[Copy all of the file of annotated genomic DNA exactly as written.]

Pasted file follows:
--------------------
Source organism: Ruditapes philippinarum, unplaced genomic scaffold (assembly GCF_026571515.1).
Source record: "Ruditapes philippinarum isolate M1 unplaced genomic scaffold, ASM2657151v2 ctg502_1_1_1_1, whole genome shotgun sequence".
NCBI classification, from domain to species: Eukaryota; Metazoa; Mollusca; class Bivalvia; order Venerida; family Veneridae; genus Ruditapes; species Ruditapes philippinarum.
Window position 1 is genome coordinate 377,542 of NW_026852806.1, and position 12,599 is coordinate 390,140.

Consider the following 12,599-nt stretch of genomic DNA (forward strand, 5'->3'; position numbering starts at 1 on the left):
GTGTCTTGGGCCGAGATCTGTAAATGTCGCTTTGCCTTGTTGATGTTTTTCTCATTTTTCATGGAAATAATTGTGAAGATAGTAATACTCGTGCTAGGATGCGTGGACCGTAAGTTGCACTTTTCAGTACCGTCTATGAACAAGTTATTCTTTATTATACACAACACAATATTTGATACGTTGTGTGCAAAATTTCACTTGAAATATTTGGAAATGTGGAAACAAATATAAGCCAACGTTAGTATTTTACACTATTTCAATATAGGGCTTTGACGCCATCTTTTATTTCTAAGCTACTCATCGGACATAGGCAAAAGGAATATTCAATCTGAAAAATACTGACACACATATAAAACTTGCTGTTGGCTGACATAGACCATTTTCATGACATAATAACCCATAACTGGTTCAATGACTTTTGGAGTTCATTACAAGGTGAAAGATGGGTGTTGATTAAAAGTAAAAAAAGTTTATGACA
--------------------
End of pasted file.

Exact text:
Source organism: Ruditapes philippinarum, unplaced genomic scaffold (assembly GCF_026571515.1).
Source record: "Ruditapes philippinarum isolate M1 unplaced genomic scaffold, ASM2657151v2 ctg502_1_1_1_1, whole genome shotgun sequence".
NCBI classification, from domain to species: Eukaryota; Metazoa; Mollusca; class Bivalvia; order Venerida; family Veneridae; genus Ruditapes; species Ruditapes philippinarum.
Window position 1 is genome coordinate 377,542 of NW_026852806.1, and position 12,599 is coordinate 390,140.

Consider the following 12,599-nt stretch of genomic DNA (forward strand, 5'->3'; position numbering starts at 1 on the left):
GTGTCTTGGGCCGAGATCTGTAAATGTCGCTTTGCCTTGTTGATGTTTTTCTCATTTTTCATGGAAATAATTGTGAAGATAGTAATACTCGTGCTAGGATGCGTGGACCGTAAGTTGCACTTTTCAGTACCGTCTATGAACAAGTTATTCTTTATTATACACAACACAATATTTGATACGTTGTGTGCAAAATTTCACTTGAAATATTTGGAAATGTGGAAACAAATATAAGCCAACGTTAGTATTTTACACTATTTCAATATAGGGCTTTGACGCCATCTTTTATTTCTAAGCTACTCATCGGACATAGGCAAAAGGAATATTCAATCTGAAAAATACTGACACACATATAAAACTTGCTGTTGGCTGACATAGACCATTTTCATGACATAATAACCCATAACTGGTTCAATGACTTTTGGAGTTCATTACAAGGTGAAAGATGGGTGTTGATTAAAAGTAAAAAAAGTTTATGACA